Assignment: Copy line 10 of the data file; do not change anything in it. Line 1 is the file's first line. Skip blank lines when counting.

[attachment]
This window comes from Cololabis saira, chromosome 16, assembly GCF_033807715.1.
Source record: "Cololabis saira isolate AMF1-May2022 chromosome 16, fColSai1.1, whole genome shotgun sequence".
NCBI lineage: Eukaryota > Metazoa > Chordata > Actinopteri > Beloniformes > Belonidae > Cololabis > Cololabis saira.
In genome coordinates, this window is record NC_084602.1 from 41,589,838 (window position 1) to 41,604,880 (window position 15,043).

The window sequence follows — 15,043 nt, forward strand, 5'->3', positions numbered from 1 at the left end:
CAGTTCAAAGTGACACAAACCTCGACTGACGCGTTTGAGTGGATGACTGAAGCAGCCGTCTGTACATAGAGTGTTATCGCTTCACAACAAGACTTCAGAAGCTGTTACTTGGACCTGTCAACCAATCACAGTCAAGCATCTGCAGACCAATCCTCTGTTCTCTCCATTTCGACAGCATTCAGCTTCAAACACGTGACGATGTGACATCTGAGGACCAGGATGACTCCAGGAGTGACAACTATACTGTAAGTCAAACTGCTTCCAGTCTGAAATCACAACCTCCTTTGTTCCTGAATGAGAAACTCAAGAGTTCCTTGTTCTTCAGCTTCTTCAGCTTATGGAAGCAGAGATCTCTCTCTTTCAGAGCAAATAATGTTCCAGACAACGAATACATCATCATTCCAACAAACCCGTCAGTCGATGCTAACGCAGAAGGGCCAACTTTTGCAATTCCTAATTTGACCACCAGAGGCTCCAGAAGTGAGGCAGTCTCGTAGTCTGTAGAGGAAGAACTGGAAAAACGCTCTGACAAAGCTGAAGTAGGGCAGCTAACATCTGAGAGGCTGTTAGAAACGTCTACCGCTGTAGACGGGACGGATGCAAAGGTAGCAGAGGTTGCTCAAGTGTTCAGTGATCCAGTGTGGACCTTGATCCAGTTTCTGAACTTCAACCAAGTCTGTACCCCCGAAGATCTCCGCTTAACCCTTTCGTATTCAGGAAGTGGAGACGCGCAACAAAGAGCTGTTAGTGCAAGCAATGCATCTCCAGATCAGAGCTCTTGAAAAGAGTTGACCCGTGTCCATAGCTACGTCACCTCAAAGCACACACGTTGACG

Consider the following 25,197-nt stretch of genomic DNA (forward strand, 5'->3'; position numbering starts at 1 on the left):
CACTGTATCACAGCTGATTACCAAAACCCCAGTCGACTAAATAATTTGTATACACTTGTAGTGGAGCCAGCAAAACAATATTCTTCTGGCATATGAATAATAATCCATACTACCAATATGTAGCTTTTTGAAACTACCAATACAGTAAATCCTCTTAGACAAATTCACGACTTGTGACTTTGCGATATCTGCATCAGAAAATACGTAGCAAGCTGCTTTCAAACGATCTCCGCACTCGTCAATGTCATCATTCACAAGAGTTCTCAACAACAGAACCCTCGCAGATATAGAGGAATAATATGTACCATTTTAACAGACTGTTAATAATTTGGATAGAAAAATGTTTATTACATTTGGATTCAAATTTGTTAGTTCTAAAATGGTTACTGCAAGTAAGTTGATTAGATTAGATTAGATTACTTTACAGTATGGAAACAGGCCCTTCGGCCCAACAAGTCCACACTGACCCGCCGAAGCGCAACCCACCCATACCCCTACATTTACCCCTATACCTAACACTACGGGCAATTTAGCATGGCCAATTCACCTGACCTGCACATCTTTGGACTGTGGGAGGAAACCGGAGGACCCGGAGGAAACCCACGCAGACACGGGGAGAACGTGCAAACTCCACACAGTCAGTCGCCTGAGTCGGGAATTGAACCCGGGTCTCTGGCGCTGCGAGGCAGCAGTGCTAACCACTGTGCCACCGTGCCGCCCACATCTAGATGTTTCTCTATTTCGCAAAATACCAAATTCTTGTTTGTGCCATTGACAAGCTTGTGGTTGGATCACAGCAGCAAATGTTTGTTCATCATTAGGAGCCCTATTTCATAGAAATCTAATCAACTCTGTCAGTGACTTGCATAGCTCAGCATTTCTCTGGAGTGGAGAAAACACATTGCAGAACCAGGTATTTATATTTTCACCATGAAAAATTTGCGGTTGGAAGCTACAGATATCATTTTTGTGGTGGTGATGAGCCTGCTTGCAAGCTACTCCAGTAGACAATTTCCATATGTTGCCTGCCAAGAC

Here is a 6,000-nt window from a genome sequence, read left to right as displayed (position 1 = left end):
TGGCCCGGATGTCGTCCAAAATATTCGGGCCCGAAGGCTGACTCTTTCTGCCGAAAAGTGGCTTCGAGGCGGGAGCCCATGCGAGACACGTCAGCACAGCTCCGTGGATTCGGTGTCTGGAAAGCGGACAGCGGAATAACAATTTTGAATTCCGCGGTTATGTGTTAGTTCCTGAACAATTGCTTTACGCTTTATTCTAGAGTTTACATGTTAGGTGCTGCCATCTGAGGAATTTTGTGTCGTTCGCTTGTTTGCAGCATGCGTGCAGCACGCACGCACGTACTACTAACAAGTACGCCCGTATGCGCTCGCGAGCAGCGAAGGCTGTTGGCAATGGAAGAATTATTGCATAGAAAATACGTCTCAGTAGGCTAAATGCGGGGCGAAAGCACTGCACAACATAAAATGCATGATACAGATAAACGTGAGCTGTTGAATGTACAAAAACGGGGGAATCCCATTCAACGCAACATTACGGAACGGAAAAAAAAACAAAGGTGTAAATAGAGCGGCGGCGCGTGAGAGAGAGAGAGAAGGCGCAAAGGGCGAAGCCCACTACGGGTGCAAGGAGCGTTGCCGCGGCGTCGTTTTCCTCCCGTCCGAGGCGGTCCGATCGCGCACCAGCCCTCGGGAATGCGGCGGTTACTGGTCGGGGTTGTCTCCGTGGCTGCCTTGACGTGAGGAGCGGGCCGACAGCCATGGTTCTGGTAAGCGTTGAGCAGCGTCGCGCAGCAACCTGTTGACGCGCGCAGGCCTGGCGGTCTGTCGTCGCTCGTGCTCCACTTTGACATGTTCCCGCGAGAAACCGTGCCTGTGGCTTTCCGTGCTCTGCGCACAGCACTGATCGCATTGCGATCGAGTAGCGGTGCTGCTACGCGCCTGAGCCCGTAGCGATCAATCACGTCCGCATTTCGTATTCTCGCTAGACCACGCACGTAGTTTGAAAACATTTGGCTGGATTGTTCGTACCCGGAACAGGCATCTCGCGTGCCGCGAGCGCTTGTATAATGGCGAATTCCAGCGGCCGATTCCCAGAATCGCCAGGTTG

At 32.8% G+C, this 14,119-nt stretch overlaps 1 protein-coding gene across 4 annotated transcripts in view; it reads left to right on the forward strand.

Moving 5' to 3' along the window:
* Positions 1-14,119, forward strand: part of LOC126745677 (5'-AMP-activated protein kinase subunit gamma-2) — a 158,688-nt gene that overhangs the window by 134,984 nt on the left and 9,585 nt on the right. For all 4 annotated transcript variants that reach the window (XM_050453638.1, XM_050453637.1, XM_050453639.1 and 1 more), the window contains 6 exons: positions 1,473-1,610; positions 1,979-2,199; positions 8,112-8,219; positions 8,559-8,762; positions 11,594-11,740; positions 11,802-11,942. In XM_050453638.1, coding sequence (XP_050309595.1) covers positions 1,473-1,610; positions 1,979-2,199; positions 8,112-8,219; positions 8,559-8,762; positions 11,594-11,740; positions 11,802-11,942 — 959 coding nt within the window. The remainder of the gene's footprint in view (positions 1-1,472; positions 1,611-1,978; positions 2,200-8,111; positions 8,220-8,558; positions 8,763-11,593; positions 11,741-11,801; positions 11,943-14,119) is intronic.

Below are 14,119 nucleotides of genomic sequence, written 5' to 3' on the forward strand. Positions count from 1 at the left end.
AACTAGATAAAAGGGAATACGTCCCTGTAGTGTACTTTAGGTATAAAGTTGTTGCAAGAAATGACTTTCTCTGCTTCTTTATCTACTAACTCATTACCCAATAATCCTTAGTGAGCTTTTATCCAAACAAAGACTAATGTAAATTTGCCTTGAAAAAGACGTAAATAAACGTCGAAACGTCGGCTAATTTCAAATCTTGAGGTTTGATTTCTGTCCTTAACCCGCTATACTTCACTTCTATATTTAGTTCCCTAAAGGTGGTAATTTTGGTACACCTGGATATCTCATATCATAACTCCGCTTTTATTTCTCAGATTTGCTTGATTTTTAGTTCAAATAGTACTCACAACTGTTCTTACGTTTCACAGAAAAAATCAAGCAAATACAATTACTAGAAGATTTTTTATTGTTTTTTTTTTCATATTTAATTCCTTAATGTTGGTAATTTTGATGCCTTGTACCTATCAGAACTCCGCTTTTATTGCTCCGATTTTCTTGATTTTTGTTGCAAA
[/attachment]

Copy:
TGGCCCGGATGTCGTCCAAAATATTCGGGCCCGAAGGCTGACTCTTTCTGCCGAAAAGTGGCTTCGAGGCGGGAGCCCATGCGAGACACGTCAGCACAGCTCCGTGGATTCGGTGTCTGGAAAGCGGACAGCGGAATAACAATTTTGAATTCCGCGGTTATGTGTTAGTTCCTGAACAATTGCTTTACGCTTTATTCTAGAGTTTACATGTTAGGTGCTGCCATCTGAGGAATTTTGTGTCGTTCGCTTGTTTGCAGCATGCGTGCAGCACGCACGCACGTACTACTAACAAGTACGCCCGTATGCGCTCGCGAGCAGCGAAGGCTGTTGGCAATGGAAGAATTATTGCATAGAAAATACGTCTCAGTAGGCTAAATGCGGGGCGAAAGCACTGCACAACATAAAATGCATGATACAGATAAACGTGAGCTGTTGAATGTACAAAAACGGGGGAATCCCATTCAACGCAACATTACGGAACGGAAAAAAAAACAAAGGTGTAAATAGAGCGGCGGCGCGTGAGAGAGAGAGAGAAGGCGCAAAGGGCGAAGCCCACTACGGGTGCAAGGAGCGTTGCCGCGGCGTCGTTTTCCTCCCGTCCGAGGCGGTCCGATCGCGCACCAGCCCTCGGGAATGCGGCGGTTACTGGTCGGGGTTGTCTCCGTGGCTGCCTTGACGTGAGGAGCGGGCCGACAGCCATGGTTCTGGTAAGCGTTGAGCAGCGTCGCGCAGCAACCTGTTGACGCGCGCAGGCCTGGCGGTCTGTCGTCGCTCGTGCTCCACTTTGACATGTTCCCGCGAGAAACCGTGCCTGTGGCTTTCCGTGCTCTGCGCACAGCACTGATCGCATTGCGATCGAGTAGCGGTGCTGCTACGCGCCTGAGCCCGTAGCGATCAATCACGTCCGCATTTCGTATTCTCGCTAGACCACGCACGTAGTTTGAAAACATTTGGCTGGATTGTTCGTACCCGGAACAGGCATCTCGCGTGCCGCGAGCGCTTGTATAATGGCGAATTCCAGCGGCCGATTCCCAGAATCGCCAGGTTG